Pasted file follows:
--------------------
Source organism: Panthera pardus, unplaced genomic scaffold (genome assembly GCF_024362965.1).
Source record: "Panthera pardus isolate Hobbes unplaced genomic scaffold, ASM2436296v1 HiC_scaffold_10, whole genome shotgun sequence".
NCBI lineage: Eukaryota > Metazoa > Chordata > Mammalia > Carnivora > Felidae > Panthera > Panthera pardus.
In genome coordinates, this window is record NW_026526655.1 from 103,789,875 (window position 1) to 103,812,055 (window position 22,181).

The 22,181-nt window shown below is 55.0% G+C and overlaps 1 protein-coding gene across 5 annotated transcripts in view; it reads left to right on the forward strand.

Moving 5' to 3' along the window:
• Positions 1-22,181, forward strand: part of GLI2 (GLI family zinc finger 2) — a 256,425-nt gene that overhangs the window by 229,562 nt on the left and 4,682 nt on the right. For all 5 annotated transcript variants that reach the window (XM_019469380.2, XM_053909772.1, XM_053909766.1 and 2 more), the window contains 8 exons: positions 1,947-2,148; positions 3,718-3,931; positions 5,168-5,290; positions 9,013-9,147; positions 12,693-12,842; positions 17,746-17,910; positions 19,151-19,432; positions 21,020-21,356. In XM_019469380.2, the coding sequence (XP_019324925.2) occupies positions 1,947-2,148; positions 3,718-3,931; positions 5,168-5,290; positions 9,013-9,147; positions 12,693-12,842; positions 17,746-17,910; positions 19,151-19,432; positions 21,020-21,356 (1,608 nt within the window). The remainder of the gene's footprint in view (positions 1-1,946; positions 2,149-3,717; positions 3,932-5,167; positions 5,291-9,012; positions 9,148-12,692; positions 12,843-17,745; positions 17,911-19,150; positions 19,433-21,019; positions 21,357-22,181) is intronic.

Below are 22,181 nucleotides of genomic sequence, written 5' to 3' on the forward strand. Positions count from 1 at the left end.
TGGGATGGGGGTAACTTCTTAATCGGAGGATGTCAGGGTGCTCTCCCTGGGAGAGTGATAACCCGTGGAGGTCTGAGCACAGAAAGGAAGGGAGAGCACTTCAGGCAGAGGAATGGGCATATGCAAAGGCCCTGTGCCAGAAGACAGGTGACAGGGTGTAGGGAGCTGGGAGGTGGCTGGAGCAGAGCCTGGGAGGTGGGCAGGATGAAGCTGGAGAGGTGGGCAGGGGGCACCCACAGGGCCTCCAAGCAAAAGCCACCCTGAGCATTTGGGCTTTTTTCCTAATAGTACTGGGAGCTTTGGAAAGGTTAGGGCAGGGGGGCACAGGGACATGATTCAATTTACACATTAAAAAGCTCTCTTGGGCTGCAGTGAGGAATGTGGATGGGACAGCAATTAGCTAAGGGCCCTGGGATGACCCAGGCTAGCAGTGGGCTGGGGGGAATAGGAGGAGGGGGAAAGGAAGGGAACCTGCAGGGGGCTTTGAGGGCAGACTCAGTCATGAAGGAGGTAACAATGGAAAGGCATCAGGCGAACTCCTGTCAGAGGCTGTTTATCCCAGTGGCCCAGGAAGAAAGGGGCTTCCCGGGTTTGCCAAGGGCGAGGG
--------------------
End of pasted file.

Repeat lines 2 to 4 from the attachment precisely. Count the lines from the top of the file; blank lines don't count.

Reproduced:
Source record: "Panthera pardus isolate Hobbes unplaced genomic scaffold, ASM2436296v1 HiC_scaffold_10, whole genome shotgun sequence".
NCBI lineage: Eukaryota > Metazoa > Chordata > Mammalia > Carnivora > Felidae > Panthera > Panthera pardus.
In genome coordinates, this window is record NW_026526655.1 from 103,789,875 (window position 1) to 103,812,055 (window position 22,181).